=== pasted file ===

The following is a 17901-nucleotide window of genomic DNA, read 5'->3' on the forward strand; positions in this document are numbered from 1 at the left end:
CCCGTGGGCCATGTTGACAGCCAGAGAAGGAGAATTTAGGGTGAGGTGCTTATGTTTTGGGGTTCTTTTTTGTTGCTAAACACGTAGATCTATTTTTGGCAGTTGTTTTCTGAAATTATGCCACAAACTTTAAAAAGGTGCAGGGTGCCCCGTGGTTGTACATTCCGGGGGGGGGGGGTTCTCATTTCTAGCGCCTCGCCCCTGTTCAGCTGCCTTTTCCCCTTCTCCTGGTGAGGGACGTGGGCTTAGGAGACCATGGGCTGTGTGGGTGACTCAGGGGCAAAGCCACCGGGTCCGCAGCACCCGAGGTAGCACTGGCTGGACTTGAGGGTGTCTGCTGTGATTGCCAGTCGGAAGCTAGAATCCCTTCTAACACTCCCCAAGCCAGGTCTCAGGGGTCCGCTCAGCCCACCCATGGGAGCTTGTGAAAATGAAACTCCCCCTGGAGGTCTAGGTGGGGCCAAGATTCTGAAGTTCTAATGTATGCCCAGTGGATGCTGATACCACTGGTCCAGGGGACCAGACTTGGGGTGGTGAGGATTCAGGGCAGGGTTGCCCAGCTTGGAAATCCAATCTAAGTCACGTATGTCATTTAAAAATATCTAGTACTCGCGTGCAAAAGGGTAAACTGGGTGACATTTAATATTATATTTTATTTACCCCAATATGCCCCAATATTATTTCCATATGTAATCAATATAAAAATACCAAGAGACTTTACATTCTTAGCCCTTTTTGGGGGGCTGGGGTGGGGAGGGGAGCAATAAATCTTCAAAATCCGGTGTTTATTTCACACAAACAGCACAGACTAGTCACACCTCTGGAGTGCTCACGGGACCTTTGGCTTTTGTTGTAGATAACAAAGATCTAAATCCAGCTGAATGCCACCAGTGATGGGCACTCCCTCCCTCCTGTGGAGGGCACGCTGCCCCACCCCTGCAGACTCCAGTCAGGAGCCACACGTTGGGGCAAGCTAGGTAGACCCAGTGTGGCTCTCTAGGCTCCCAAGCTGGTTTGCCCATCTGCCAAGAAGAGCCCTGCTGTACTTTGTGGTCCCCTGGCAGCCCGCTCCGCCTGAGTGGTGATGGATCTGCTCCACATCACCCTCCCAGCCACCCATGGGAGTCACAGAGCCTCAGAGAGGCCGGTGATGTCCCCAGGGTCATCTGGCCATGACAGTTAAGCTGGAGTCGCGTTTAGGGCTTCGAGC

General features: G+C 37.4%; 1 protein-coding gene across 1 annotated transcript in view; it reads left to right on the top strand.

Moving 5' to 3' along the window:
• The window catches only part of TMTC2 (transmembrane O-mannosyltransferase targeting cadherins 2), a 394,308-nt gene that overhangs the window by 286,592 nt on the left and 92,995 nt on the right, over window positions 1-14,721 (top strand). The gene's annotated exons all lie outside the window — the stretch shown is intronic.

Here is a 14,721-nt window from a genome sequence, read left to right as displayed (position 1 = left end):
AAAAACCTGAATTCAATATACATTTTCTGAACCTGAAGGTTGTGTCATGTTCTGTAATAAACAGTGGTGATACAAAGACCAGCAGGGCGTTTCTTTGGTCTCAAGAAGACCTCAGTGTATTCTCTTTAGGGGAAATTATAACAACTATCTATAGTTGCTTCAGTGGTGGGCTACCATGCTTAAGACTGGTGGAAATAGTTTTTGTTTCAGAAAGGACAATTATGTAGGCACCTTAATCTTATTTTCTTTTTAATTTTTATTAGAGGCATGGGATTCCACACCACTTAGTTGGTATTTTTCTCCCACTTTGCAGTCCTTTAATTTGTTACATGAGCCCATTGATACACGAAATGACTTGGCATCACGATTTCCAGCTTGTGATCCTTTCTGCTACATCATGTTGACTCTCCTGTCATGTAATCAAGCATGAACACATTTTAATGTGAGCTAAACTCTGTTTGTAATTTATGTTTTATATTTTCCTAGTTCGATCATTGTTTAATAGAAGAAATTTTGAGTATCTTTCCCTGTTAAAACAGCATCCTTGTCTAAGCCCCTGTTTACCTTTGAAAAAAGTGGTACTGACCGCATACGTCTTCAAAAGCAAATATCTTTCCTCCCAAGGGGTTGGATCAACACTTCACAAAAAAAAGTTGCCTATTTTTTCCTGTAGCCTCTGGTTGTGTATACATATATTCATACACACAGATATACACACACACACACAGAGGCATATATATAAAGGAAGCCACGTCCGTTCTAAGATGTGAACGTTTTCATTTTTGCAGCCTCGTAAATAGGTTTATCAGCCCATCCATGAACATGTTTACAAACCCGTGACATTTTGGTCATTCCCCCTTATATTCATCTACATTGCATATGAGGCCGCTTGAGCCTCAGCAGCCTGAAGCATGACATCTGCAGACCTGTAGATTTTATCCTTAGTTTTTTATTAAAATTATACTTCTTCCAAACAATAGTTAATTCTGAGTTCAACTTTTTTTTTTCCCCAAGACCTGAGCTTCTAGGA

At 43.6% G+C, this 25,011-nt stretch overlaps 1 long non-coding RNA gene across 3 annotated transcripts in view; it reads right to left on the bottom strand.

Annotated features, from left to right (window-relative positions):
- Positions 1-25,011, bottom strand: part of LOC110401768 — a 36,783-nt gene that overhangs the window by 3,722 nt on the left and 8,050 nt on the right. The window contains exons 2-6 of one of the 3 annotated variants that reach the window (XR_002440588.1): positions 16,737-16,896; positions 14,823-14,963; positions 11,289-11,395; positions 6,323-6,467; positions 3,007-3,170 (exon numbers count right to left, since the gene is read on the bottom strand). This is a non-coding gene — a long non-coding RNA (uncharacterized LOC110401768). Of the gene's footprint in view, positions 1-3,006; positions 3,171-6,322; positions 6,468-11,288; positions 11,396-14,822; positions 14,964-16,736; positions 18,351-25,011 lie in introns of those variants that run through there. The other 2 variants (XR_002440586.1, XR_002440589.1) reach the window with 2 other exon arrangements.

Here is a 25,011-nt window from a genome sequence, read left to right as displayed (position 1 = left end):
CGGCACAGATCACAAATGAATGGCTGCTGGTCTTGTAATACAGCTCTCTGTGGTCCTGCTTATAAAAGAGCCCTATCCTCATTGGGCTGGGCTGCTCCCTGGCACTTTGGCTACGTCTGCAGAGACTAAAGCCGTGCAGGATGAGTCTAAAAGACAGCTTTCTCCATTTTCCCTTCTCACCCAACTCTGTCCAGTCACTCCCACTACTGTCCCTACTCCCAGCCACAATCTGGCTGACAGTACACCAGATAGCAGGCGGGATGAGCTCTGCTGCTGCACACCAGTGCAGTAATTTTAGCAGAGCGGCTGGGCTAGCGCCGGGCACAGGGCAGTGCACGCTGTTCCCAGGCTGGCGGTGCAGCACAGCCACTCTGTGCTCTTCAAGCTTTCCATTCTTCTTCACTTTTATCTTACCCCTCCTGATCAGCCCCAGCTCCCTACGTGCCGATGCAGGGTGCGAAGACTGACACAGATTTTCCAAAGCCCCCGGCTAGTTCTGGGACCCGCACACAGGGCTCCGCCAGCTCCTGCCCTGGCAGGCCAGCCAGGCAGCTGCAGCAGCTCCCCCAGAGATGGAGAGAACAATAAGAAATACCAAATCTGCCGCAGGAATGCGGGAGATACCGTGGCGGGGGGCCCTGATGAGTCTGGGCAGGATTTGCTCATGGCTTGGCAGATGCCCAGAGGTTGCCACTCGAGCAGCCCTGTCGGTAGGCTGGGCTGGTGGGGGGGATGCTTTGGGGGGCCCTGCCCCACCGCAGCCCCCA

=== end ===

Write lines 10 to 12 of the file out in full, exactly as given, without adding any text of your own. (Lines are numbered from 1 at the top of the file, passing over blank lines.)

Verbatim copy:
- Positions 1-25,011, bottom strand: part of LOC110401768 — a 36,783-nt gene that overhangs the window by 3,722 nt on the left and 8,050 nt on the right. The window contains exons 2-6 of one of the 3 annotated variants that reach the window (XR_002440588.1): positions 16,737-16,896; positions 14,823-14,963; positions 11,289-11,395; positions 6,323-6,467; positions 3,007-3,170 (exon numbers count right to left, since the gene is read on the bottom strand). This is a non-coding gene — a long non-coding RNA (uncharacterized LOC110401768). Of the gene's footprint in view, positions 1-3,006; positions 3,171-6,322; positions 6,468-11,288; positions 11,396-14,822; positions 14,964-16,736; positions 18,351-25,011 lie in introns of those variants that run through there. The other 2 variants (XR_002440586.1, XR_002440589.1) reach the window with 2 other exon arrangements.

Here is a 25,011-nt window from a genome sequence, read left to right as displayed (position 1 = left end):
CGGCACAGATCACAAATGAATGGCTGCTGGTCTTGTAATACAGCTCTCTGTGGTCCTGCTTATAAAAGAGCCCTATCCTCATTGGGCTGGGCTGCTCCCTGGCACTTTGGCTACGTCTGCAGAGACTAAAGCCGTGCAGGATGAGTCTAAAAGACAGCTTTCTCCATTTTCCCTTCTCACCCAACTCTGTCCAGTCACTCCCACTACTGTCCCTACTCCCAGCCACAATCTGGCTGACAGTACACCAGATAGCAGGCGGGATGAGCTCTGCTGCTGCACACCAGTGCAGTAATTTTAGCAGAGCGGCTGGGCTAGCGCCGGGCACAGGGCAGTGCACGCTGTTCCCAGGCTGGCGGTGCAGCACAGCCACTCTGTGCTCTTCAAGCTTTCCATTCTTCTTCACTTTTATCTTACCCCTCCTGATCAGCCCCAGCTCCCTACGTGCCGATGCAGGGTGCGAAGACTGACACAGATTTTCCAAAGCCCCCGGCTAGTTCTGGGACCCGCACACAGGGCTCCGCCAGCTCCTGCCCTGGCAGGCCAGCCAGGCAGCTGCAGCAGCTCCCCCAGAGATGGAGAGAACAATAAGAAATACCAAATCTGCCGCAGGAATGCGGGAGATACCGTGGCGGGGGGCCCTGATGAGTCTGGGCAGGATTTGCTCATGGCTTGGCAGATGCCCAGAGGTTGCCACTCGAGCAGCCCTGTCGGTAGGCTGGGCTGGTGGGGGGGATGCTTTGGGGGGCCCTGCCCCACCGCAGCCCCCA